Purgatorio section 19: In a dream, Dante encounters a Siren that sings to him sweetly and tries to tempt him as she tempted Ulysses.  Virgil rips the clothes off of the Siren to expose her ugliness and corruption.  Startled, Dante awakens from his dream as an angel approaches to lead the poets to the next level.  The angel pronounces the Third Beatitude, “Qui lugent” ([Blessed are] those who mourn).  As they climb to the next plain, Virgil explains to Dante that the Siren caused the sins of those who reside above on the mountain.  To guard against the Sirens seductions, men must “fasten [their] eyes upon the lure thats spun by the eternal King” (men must keep their eyes on Heaven).  On the Fifth Terrace-reserved for the Avaricious and the Prodigal, Dante finds numerous spirits lying face down on the ground singing “Adhesit pavimento anima mea” (My soul has adhered to the ground).  Dante questions a nearby spirit who explains that he was avaricious (he loved earthly possessions) until he became a pope.  Since he did not turn his eyes toward Heaven until late in life, he must spend his time in Purgatory groveling for penance face down in the dirt.  Dante bows out of respect for this former pope but the spirit admonishes him to stand because in the spirit world everyone is an equal servant of God. 
Purgatorio section 20: Dante and Virgil stay close to the wall as they move along this terrace because so many souls crowd the ground.  Dante calls avarice a “she-wolf” which has claimed the most souls of any sin.  Dante hears a voice citing the poverty of Mary as an example of virtue opposite avarice.  The voice continues by citing two more examples: Fabricius, a Roman counsel who rejected a bribe, and St. Nicholas, who saved his sisters from degradation by earning dowries for them.  Dante finds the spirit whose voice he just heard and learns that it belongs to Hugh Capet, the founder of a grand French dynasty.  In a long and specific list of the crimes committed by French royalty, Capet denounces the sins of his children and kinsmen and prophesies future treachery.  Capet tells Dante that the penitents on this ledge recite examples of poverty and generosity during the day and decry examples of avarice during the night.  Capet gives several examples of Avarice: Pygmalion, Midas, and Heliodorus.  As the poets leave Capet, Dante feels a tremendous earthquake.  The spirits cry “Gloria in excelsis Deo” then continue their recitals with more zeal than before.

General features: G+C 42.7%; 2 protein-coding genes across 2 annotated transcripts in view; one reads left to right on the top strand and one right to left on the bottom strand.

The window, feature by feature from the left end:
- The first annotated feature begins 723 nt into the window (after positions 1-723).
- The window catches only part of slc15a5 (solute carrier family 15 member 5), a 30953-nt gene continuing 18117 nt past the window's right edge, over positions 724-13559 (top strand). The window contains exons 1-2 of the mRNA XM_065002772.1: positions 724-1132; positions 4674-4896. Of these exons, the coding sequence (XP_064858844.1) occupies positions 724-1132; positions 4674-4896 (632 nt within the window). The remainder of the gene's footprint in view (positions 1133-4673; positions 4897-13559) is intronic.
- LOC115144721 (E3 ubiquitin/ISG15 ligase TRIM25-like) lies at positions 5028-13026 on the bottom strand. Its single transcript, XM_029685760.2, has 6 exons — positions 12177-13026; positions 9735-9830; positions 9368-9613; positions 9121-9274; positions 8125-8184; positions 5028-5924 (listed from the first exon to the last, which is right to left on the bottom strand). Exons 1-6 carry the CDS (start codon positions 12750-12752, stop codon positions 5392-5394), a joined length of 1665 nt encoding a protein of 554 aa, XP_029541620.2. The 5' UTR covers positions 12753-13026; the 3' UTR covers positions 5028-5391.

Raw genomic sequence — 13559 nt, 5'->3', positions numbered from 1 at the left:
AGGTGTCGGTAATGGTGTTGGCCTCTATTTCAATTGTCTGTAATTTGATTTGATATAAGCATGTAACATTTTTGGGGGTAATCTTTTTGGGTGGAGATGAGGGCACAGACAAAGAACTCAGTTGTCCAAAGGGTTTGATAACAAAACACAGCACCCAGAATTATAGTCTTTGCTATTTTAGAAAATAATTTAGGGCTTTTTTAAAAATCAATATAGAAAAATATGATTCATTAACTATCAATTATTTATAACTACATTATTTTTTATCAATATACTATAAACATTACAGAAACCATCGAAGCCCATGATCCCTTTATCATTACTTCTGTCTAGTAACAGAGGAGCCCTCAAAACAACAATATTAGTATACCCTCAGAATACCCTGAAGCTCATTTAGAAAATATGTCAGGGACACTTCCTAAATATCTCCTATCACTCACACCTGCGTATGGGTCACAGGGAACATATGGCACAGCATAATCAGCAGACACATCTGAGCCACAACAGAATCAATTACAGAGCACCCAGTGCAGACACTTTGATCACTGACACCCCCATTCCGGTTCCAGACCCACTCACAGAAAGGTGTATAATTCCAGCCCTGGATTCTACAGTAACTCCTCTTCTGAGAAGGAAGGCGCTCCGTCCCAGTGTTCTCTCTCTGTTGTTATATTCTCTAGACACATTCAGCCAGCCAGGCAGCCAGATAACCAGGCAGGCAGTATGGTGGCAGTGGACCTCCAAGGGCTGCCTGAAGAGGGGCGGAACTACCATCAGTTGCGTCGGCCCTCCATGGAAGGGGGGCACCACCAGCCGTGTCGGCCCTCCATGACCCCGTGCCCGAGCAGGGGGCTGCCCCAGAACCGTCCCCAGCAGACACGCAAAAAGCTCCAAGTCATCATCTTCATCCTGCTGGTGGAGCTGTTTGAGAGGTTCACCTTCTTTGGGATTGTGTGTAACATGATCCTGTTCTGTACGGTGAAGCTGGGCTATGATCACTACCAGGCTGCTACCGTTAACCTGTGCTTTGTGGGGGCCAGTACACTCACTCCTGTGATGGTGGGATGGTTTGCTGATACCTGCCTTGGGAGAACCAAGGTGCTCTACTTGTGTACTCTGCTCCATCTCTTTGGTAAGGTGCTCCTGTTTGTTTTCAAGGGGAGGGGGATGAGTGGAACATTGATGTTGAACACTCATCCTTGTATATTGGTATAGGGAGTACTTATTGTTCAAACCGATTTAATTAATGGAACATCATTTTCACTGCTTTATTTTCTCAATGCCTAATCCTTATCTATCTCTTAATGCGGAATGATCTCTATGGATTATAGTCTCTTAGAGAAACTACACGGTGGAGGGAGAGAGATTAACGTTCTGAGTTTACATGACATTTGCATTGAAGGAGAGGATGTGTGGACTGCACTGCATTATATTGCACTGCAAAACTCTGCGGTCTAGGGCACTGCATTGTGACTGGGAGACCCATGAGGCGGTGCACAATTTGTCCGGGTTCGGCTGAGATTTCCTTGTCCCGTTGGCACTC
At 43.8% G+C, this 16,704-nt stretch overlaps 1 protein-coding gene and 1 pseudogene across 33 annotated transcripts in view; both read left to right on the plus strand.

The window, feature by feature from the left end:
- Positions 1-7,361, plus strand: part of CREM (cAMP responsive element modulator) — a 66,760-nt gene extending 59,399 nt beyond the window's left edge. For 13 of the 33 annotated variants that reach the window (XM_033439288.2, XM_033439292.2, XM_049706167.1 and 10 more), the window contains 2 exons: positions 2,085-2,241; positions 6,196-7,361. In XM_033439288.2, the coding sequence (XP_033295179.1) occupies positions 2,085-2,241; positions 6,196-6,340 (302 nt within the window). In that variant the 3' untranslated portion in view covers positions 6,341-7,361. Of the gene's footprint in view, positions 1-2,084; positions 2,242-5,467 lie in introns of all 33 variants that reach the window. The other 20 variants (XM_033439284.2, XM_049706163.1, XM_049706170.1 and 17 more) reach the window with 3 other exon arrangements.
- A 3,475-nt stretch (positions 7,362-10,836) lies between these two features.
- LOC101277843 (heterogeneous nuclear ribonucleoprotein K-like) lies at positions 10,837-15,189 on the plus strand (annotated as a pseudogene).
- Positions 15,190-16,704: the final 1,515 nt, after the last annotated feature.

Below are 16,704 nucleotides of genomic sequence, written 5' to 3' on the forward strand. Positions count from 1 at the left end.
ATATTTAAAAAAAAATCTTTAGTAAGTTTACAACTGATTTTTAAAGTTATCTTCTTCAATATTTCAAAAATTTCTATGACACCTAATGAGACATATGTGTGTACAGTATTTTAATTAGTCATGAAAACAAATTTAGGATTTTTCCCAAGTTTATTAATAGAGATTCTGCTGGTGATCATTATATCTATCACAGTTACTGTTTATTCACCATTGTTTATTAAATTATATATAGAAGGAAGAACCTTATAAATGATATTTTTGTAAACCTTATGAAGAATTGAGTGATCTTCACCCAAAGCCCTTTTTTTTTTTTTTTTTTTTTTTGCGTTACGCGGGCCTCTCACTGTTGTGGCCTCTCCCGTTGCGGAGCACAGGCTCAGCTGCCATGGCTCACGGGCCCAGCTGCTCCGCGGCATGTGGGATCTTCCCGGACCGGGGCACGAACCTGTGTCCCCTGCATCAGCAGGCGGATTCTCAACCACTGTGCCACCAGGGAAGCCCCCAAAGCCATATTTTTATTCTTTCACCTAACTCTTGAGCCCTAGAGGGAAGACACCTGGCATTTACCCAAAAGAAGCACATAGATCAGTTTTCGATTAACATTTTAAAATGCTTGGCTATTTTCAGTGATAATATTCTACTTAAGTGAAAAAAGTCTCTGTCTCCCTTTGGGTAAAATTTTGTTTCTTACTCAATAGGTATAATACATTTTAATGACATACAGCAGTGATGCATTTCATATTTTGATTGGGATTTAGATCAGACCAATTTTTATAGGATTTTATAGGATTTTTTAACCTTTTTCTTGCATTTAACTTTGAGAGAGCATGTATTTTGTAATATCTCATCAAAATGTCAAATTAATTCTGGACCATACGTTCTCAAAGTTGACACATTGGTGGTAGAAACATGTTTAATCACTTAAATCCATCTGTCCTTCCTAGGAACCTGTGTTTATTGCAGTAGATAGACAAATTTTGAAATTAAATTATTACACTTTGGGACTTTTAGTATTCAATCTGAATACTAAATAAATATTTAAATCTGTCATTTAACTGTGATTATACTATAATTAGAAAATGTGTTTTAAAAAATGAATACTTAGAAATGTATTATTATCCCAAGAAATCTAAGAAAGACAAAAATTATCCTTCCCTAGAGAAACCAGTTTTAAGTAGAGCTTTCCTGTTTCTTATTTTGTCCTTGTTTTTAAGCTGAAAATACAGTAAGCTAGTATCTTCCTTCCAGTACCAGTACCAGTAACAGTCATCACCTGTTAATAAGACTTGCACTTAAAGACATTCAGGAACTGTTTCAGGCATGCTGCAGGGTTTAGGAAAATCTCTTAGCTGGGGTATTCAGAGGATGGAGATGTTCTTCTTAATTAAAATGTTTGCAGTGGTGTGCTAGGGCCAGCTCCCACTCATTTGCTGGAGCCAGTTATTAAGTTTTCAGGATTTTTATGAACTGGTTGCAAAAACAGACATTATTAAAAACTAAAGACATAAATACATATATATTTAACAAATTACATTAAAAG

Purgatorio section 21: Still on the Fifth Terrace, Dante dwells on the source of the earthquake that he just experienced.  A spirit approaches the travelers from behind and demands to know whey Dante has come to Purgatory.  Virgil explains that their journey was designed in Heaven and that although he is consigned to Limbo, Virgil must act as Dantes guide.  In response to Dantes query about the earthquake, the spirit explains that Purgatory quakes every time a spirit completes its penance and rises to Heaven.  Each time this happens, the remaining spirits praise the Lord.  The spirit, calling himself Statius, claims that the last quake signaled his own deliverance from Purgatory.  Without recognizing Virgil standing before him, Statius remarks that his inspiration in life was the great poet.  Dante reveals the name of his guide and Statius bows down before Virgil in great reverence and awe.